As always, sustained growth – as high as China if Alberta were a country – has people moving here and they have to live somewhere. Check out my other blog posts for more on this topic. Mark Herman
Single-family homes average more than half a million dollars
CALGARY – Calgary’s booming housing market is pushing average prices to record levels as single-family home sales so far this year are averaging well above half a million dollars.
“The residential real estate market is holding strong for sellers,” said Grace Yan, a Calgary realtor with RE/MAX Real Estate (Central).
“It usually slows down for Christmas season but we are realizing that it remains at a steady rise. We are still finding a shortage of listings, lots of activity with shorter days on the market. We are finding from fixer uppers, inner-city properties to turnkey luxury high-end homes in demand. We anticipate the steady market to continue to heat up for the new year.”
As of Thursday, according to the Calgary Real Estate Board, the average MLS sale price for all residential property in the city so far this year has been $457,123. The annual record is $428,649 set last year. In 2004, average sale prices in the city were $227,269.
So far this year, the average MLS sale price for a single-family home is $517,598. The annual record price of $481,259 was set last year. In 2004, the average was $251,558.
On Friday the Canadian Real Estate Association released its latest MLS data for October showing that Calgary had the best year-over-year gain in the country in the MLS Home Price Index.
CREA said prices in Calgary, for homes tracked by the index, rose by 8.17 per cent from last year while the national average of 11 markets surveyed was up by 3.52 per cent.
Scott Bollinger, broker with the ComFree Commonsense Network, said there was a little softness in the market last year because of the introduction of tighter mortgage rules.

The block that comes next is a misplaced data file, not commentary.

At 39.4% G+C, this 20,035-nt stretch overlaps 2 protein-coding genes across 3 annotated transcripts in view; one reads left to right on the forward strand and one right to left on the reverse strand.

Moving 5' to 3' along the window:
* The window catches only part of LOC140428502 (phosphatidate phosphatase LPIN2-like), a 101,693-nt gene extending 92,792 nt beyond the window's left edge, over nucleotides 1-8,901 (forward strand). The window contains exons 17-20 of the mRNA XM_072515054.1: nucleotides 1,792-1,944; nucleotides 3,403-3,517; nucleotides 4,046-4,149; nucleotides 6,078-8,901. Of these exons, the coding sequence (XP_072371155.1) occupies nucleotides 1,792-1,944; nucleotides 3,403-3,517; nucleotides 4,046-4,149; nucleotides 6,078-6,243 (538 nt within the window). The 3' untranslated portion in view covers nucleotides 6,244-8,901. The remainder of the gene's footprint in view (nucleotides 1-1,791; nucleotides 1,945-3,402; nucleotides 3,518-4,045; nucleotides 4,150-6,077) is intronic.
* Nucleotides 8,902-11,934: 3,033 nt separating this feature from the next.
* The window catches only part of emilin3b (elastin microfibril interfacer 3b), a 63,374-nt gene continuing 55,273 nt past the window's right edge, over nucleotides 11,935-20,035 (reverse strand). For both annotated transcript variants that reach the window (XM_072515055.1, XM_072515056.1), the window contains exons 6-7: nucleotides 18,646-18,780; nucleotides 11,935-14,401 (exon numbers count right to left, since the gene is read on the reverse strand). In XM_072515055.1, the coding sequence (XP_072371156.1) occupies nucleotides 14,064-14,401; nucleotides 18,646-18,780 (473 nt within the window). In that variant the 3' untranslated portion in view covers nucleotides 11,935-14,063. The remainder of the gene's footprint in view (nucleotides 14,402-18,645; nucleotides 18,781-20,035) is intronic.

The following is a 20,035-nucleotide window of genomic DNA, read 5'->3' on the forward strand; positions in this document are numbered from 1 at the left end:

“But the Calgary numbers we’re seeing today show this is the strongest and healthiest housing market since the 2006 boom,” he said. “That said, this isn’t the boom — and that’s a good thing. 2006 was marked by some things we’re not seeing today — a massive inventory crunch, irrational exuberance and confidence that the market would stay strong indefinitely, and almost unthinkable economic growth. We saw six and seven per cent growth in 2006.
“Our economy today is growing at a nice, measured, healthy rate — three, three-and-a-half per cent. So we’re still seeing confidence, but it’s not the same extreme. There’s a collective memory in this city of the boom, so I think this strength we’re seeing is more sustainable. Houses are still selling quicker, but they’re nowhere near the frenzied pace we saw in 2006, when the average time on market dipped to 20 days.”
In October, Calgary had 2,510 MLS sales, up 19.3 per cent from last year. Alberta registered 5,588 sales, up 16.1 per cent, and Canada had 39,039 MLS sales for an annual hike of 8.3 per cent.
Average sale prices in October and their year-over-year increase were: Calgary, $436,216, 4.2 per cent; Alberta, $377,084, 3.8 per cent; and Canada, $391,820, 8.5 per cent.
Calgary’s real estate market is showing no signs of slowing down in November. Month-to-date including Thursday, there have been 830 MLS sales in the city, up 34.30 per cent from the same period a year ago, according to CREB. The average sale price has also climbed by 7.47 per cent to $463,126.
Doug Porter, chief economist with BMO Capital Markets, said there are two notable splits developing in Canada’ housing market – larger cities are hot, while smaller cities are generally not, and sales in the West are strong, but are weakening in much of the East.
“When judged by total sales volumes, a measure that combines both price changes and the number of units sold, the hottest markets this year are Calgary, Edmonton, and, against all expectations, Vancouver,” he said. “All three have reported double-digit volume increases, the only cities in that category.”